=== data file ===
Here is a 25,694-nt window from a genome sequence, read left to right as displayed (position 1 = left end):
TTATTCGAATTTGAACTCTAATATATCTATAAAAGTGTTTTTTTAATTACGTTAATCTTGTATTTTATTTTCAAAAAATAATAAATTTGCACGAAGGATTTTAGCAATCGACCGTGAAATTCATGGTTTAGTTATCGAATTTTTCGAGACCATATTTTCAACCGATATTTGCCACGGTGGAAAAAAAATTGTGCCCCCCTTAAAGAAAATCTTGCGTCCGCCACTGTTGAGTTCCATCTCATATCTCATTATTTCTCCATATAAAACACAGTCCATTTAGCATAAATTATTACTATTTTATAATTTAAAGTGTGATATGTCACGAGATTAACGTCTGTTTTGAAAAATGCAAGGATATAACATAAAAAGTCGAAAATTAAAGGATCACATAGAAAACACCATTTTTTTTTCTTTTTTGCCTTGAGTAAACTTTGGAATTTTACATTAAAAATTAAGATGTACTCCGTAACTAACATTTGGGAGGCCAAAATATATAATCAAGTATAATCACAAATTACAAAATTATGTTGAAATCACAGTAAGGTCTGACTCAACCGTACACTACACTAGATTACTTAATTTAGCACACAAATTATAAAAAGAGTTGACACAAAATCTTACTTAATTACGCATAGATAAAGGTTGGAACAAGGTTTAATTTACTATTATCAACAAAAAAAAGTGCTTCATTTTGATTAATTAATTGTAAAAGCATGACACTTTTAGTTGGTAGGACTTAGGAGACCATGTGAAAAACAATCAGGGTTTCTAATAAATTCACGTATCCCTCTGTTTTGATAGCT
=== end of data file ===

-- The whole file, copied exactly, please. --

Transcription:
Here is a 25,694-nt window from a genome sequence, read left to right as displayed (position 1 = left end):
TTATTCGAATTTGAACTCTAATATATCTATAAAAGTGTTTTTTTAATTACGTTAATCTTGTATTTTATTTTCAAAAAATAATAAATTTGCACGAAGGATTTTAGCAATCGACCGTGAAATTCATGGTTTAGTTATCGAATTTTTCGAGACCATATTTTCAACCGATATTTGCCACGGTGGAAAAAAAATTGTGCCCCCCTTAAAGAAAATCTTGCGTCCGCCACTGTTGAGTTCCATCTCATATCTCATTATTTCTCCATATAAAACACAGTCCATTTAGCATAAATTATTACTATTTTATAATTTAAAGTGTGATATGTCACGAGATTAACGTCTGTTTTGAAAAATGCAAGGATATAACATAAAAAGTCGAAAATTAAAGGATCACATAGAAAACACCATTTTTTTTTCTTTTTTGCCTTGAGTAAACTTTGGAATTTTACATTAAAAATTAAGATGTACTCCGTAACTAACATTTGGGAGGCCAAAATATATAATCAAGTATAATCACAAATTACAAAATTATGTTGAAATCACAGTAAGGTCTGACTCAACCGTACACTACACTAGATTACTTAATTTAGCACACAAATTATAAAAAGAGTTGACACAAAATCTTACTTAATTACGCATAGATAAAGGTTGGAACAAGGTTTAATTTACTATTATCAACAAAAAAAAGTGCTTCATTTTGATTAATTAATTGTAAAAGCATGACACTTTTAGTTGGTAGGACTTAGGAGACCATGTGAAAAACAATCAGGGTTTCTAATAAATTCACGTATCCCTCTGTTTTGATAGCT